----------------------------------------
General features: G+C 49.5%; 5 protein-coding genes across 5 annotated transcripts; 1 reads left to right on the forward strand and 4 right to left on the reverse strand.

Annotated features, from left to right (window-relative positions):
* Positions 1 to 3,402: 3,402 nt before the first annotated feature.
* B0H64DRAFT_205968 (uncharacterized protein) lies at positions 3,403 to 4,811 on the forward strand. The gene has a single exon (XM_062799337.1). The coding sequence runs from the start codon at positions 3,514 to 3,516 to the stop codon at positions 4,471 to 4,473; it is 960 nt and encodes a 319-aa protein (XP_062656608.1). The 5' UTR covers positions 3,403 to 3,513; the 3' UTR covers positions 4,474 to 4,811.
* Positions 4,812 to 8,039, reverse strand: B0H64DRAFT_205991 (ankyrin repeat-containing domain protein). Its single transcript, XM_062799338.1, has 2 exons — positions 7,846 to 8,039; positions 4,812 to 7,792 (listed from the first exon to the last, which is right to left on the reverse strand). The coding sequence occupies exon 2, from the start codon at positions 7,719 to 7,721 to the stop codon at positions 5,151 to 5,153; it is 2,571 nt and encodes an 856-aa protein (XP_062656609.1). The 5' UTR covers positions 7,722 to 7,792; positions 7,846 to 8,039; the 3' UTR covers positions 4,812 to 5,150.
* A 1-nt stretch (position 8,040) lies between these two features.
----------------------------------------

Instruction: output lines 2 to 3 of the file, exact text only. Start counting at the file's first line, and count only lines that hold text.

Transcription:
Annotated features, from left to right (window-relative positions):
* Positions 1 to 3,402: 3,402 nt before the first annotated feature.